An avid high school debater and enthusiastic student body president, Craig Smith seemed destined for a life in public service from an early age. As a sought-after speechwriter, Smith had a front-row seat at some of the most important events of the twentieth century, meeting with Robert Kennedy and Richard Nixon, advising Governor Ronald Reagan, writing for President Ford, serving as a campaign manager for a major U.S. senator’s reelection campaign, and writing speeches for a contender for the Republican nomination for president. Life in the volatile world of politics wasn’t always easy, however, and as a closeted gay man, Smith struggled to reconcile his private and professional lives. In this revealing memoir, Smith sheds light on what it takes to make it as a speechwriter in a field where the only constant is change. While bouncing in and out of the academic world, Smith transitions from consultantships with George H. W. Bush and the Republican caucus of the U.S. Senate to a position with Chrysler CEO Lee Iacocca. When Smith returns to Washington, D.C., as president and founder of the Freedom of Expression Foundation, he becomes a leading player on First Amendment issues in the nation’s capital. Returning at long last to academia, Smith finds happiness coming out of the closet and reaping the benefits of a dedicated and highly successful career.
Chapter One. Meeting Richard Nixon and Robert Kennedy
Chapter Two. Geography Lessons
Chapter Three. From Student Body President to CBS News
Chapter Four. First Job Syndrome
Chapter Five. Working at Mr. Jefferson’s University
Chapter Six. Writing for President Ford
Chapter Seven. Writing for President George H. W. Bush
Chapter Eight. Working for the United States Senate
Chapter Nine. Running a Senate Campaign
Chapter Ten. The National Republican Senatorial Campaign Committee
Chapter Eleven. Living Large with Lee Iacocca
Chapter Twelve. President of a National Foundation
Chapter Thirteen. Protecting Broadcasters’ First Amendment Rights
Chapter Fourteen. The Rise and Fall of George Bush
Chapter Fifteen. The Fall of Bob Packwood
Chapter Sixteen. There’s More Politics in Education Than Education in Politics
Chapter Seventeen. Last Lessons out of the Whirl of Events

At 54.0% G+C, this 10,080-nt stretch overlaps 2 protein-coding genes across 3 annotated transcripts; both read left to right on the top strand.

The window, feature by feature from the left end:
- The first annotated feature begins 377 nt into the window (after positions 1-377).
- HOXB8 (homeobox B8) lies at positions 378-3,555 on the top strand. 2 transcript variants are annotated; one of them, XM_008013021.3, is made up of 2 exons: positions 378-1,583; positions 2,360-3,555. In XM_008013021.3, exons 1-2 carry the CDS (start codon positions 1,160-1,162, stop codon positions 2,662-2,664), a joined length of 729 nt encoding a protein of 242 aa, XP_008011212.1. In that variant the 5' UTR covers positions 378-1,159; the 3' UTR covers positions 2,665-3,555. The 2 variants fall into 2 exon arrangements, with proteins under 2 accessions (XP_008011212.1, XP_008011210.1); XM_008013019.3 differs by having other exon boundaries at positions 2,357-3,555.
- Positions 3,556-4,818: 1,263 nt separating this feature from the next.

Smith shares with readers an exceptionally candid, instructive, and fascinating memoir about experiences associated with his being a presidential speechwriter. . . . His thoughts are joyful, always insightful, at times quite humbling, and certainly courageous. The narrative he weaves makes for an awesome read. Bravo!
—Michael J. Hyde, University Distinguished Professor of Communication Ethics, Wake Forest University
In addition to augmenting the corpus of works on professional speechwriting, this fast-paced book is simultaneously a work of history, rhetorical criticism, autobiography, and political refl ection. The cast of characters includes Richard Nixon, Ronald Reagan, Gerald Ford, George H. W. Bush, Lee Iacocca, Robert Packwood, even Frank Sinatra. The settings range from corporate boardrooms to the corridors of power to the sinuous world of academic politics. There is much here to interest a broad spectrum of readers.
—Stephen E. Lucas, Evjue-Bascom Professor in the Humanities, University of Wisconsin–Madison
Like the proverbial cat, Craig Smith has had at least nine lives—university professor, administrator, presidential speechwriter, newsroom writer, campaign manager, legislative aide, state board member, corporate speechwriter, and editorial columnist. And, by the way, he did all this while being a closeted gay man in the Republican Party. If that isn’t plot enough, then the meetings with Robert Kennedy, Richard Nixon, George H. W. Bush, Lee Iacocca, Walter Cronkite, and a cast of thousands ought to be. Smith provides a fascinating look behind the scenes of Republican Party power and intrigue. Having known Craig R. Smith for over 30 years, I can truthfully say that I learned more from this book than any of his previous 16 books. Smith’s autobiography provides a fascinating look at how the personal and professional intersect in strange and powerful ways.
—Martin J. Medhurst, Distinguished Professor of Rhetoric and Communication, Baylor University
- 2014 NCA Robert O'Neil Award
- 2014 Bruce E. Gronbeck Political Communication Research Award